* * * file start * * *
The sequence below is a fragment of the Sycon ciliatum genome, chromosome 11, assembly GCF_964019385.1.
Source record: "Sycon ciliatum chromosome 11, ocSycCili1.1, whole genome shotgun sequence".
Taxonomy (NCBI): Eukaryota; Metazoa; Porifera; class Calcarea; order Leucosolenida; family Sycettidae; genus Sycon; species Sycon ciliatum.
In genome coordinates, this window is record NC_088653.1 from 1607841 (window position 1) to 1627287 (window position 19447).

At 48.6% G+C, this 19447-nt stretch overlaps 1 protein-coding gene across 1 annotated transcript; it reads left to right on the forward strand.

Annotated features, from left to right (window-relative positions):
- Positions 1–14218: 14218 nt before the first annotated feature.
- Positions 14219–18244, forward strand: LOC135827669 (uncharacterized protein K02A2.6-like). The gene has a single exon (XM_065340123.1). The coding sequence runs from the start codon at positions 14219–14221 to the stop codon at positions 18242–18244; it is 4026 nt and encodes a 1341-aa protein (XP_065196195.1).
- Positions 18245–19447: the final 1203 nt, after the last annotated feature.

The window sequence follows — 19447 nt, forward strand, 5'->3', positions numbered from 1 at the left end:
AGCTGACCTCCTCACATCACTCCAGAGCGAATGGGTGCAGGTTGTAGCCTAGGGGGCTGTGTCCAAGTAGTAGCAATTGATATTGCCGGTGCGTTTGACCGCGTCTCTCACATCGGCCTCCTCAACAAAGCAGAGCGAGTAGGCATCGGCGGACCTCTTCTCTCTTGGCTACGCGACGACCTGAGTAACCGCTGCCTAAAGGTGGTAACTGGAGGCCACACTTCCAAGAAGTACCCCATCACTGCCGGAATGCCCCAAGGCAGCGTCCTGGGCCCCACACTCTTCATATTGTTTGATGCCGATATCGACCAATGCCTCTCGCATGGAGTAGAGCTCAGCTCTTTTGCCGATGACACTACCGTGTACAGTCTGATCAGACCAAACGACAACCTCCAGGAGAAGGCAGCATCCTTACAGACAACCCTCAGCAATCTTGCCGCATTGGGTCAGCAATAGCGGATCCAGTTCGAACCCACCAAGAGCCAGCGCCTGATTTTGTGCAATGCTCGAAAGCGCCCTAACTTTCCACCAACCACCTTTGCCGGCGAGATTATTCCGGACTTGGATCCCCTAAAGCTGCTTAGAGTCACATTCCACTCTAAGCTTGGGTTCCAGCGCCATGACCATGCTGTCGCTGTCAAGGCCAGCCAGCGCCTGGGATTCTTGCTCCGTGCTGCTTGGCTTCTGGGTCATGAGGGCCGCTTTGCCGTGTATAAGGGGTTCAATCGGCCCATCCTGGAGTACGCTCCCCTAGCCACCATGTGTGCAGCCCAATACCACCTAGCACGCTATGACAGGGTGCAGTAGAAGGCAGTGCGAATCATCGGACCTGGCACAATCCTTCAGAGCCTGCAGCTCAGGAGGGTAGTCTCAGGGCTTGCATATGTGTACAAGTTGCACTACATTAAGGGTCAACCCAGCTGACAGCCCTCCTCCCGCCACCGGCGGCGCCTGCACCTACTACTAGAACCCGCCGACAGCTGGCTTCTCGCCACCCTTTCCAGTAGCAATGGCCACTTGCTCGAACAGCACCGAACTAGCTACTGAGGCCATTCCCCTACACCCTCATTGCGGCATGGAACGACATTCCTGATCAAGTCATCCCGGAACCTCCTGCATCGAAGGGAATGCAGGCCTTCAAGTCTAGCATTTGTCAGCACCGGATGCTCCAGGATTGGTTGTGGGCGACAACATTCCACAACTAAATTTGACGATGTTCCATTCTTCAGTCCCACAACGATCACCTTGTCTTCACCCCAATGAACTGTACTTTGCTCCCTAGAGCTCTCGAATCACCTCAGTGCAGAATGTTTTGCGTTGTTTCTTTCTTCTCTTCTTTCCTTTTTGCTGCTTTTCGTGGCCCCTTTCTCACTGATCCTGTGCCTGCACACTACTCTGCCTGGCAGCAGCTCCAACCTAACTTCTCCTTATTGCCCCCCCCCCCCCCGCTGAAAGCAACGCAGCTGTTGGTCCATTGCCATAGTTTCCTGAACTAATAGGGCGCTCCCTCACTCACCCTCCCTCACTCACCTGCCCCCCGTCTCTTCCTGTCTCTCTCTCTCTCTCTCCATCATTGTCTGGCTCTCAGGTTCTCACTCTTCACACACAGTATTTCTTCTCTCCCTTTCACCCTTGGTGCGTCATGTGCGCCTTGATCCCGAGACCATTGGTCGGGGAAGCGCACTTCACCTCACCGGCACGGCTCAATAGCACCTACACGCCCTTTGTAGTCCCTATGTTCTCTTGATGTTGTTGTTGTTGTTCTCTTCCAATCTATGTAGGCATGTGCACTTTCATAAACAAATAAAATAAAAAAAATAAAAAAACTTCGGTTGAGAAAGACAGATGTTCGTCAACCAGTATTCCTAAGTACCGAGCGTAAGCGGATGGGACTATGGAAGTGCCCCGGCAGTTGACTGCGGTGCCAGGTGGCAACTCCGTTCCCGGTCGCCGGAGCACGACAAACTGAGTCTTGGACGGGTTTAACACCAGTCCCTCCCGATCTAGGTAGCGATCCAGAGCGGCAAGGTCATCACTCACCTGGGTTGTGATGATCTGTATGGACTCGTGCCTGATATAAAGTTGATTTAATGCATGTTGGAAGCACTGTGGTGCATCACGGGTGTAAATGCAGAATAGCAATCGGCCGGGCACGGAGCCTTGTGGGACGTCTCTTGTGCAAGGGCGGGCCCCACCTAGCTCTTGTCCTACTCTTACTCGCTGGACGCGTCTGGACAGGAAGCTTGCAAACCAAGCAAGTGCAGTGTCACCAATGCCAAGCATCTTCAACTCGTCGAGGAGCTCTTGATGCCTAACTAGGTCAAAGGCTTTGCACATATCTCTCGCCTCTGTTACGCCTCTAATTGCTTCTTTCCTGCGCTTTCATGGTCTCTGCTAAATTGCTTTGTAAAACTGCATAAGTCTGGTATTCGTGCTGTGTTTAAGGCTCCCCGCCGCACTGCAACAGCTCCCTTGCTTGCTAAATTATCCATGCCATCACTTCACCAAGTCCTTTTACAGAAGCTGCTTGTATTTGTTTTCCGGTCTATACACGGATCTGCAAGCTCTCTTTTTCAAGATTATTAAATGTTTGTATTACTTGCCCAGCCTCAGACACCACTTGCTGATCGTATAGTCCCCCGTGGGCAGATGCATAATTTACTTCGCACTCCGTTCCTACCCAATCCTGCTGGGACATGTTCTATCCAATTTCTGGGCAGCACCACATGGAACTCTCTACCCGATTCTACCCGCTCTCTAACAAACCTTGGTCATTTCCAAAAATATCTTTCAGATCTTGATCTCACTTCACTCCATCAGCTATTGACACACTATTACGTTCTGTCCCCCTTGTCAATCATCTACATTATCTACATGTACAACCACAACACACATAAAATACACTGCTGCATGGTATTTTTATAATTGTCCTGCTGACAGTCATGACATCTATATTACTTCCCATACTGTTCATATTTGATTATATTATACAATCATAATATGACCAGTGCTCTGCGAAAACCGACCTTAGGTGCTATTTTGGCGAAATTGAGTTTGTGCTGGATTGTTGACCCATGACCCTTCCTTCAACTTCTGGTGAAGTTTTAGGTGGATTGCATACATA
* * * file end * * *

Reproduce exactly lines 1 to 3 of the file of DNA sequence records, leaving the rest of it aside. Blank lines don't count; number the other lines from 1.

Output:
The sequence below is a fragment of the Sycon ciliatum genome, chromosome 11, assembly GCF_964019385.1.
Source record: "Sycon ciliatum chromosome 11, ocSycCili1.1, whole genome shotgun sequence".
Taxonomy (NCBI): Eukaryota; Metazoa; Porifera; class Calcarea; order Leucosolenida; family Sycettidae; genus Sycon; species Sycon ciliatum.